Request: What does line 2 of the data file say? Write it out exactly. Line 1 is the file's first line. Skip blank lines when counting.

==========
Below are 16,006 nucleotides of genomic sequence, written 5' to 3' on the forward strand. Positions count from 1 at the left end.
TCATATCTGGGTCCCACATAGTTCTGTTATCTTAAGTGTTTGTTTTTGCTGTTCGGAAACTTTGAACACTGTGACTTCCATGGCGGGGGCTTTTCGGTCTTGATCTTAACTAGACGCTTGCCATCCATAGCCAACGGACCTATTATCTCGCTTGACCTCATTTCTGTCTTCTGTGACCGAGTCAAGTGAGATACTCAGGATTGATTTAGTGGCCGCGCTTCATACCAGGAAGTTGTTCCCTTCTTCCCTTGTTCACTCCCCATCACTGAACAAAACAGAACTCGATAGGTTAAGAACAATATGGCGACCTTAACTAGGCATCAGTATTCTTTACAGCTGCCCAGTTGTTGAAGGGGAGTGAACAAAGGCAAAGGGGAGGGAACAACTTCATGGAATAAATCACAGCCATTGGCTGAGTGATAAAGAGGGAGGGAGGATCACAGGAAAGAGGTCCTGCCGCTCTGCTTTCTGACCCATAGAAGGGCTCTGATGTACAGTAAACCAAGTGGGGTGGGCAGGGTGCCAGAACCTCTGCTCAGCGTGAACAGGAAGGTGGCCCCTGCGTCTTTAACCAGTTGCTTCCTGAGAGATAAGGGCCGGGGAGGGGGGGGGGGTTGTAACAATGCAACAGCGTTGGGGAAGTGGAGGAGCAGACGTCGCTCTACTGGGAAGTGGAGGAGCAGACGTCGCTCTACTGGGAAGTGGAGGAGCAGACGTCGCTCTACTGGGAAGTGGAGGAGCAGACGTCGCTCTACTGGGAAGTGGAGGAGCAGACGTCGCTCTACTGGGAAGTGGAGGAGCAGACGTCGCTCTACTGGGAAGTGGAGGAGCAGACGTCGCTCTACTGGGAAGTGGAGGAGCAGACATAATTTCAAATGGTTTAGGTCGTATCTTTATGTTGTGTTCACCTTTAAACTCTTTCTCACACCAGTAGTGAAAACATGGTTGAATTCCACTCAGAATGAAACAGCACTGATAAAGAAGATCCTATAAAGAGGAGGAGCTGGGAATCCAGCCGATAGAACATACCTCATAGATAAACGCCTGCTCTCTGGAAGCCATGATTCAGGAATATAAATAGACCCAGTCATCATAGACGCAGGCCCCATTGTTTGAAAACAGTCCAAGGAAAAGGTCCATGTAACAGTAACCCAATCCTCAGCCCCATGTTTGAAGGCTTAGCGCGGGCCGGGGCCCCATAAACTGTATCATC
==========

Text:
TCATATCTGGGTCCCACATAGTTCTGTTATCTTAAGTGTTTGTTTTTGCTGTTCGGAAACTTTGAACACTGTGACTTCCATGGCGGGGGCTTTTCGGTCTTGATCTTAACTAGACGCTTGCCATCCATAGCCAACGGACCTATTATCTCGCTTGACCTCATTTCTGTCTTCTGTGACCGAGTCAAGTGAGATACTCAGGATTGATTTAGTGGCCGCGCTTCATACCAGGAAGTTGTTCCCTTCTTCCCTTGTTCACTCCCCATCACTGAACAAAACAGAACTCGATAGGTTAAGAACAATATGGCGACCTTAACTAGGCATCAGTATTCTTTACAGCTGCCCAGTTGTTGAAGGGGAGTGAACAAAGGCAAAGGGGAGGGAACAACTTCATGGAATAAATCACAGCCATTGGCTGAGTGATAAAGAGGGAGGGAGGATCACAGGAAAGAGGTCCTGCCGCTCTGCTTTCTGACCCATAGAAGGGCTCTGATGTACAGTAAACCAAGTGGGGTGGGCAGGGTGCCAGAACCTCTGCTCAGCGTGAACAGGAAGGTGGCCCCTGCGTCTTTAACCAGTTGCTTCCTGAGAGATAAGGGCCGGGGAGGGGGGGGGGGTTGTAACAATGCAACAGCGTTGGGGAAGTGGAGGAGCAGACGTCGCTCTACTGGGAAGTGGAGGAGCAGACGTCGCTCTACTGGGAAGTGGAGGAGCAGACGTCGCTCTACTGGGAAGTGGAGGAGCAGACGTCGCTCTACTGGGAAGTGGAGGAGCAGACGTCGCTCTACTGGGAAGTGGAGGAGCAGACGTCGCTCTACTGGGAAGTGGAGGAGCAGACGTCGCTCTACTGGGAAGTGGAGGAGCAGACATAATTTCAAATGGTTTAGGTCGTATCTTTATGTTGTGTTCACCTTTAAACTCTTTCTCACACCAGTAGTGAAAACATGGTTGAATTCCACTCAGAATGAAACAGCACTGATAAAGAAGATCCTATAAAGAGGAGGAGCTGGGAATCCAGCCGATAGAACATACCTCATAGATAAACGCCTGCTCTCTGGAAGCCATGATTCAGGAATATAAATAGACCCAGTCATCATAGACGCAGGCCCCATTGTTTGAAAACAGTCCAAGGAAAAGGTCCATGTAACAGTAACCCAATCCTCAGCCCCATGTTTGAAGGCTTAGCGCGGGCCGGGGCCCCATAAACTGTATCATC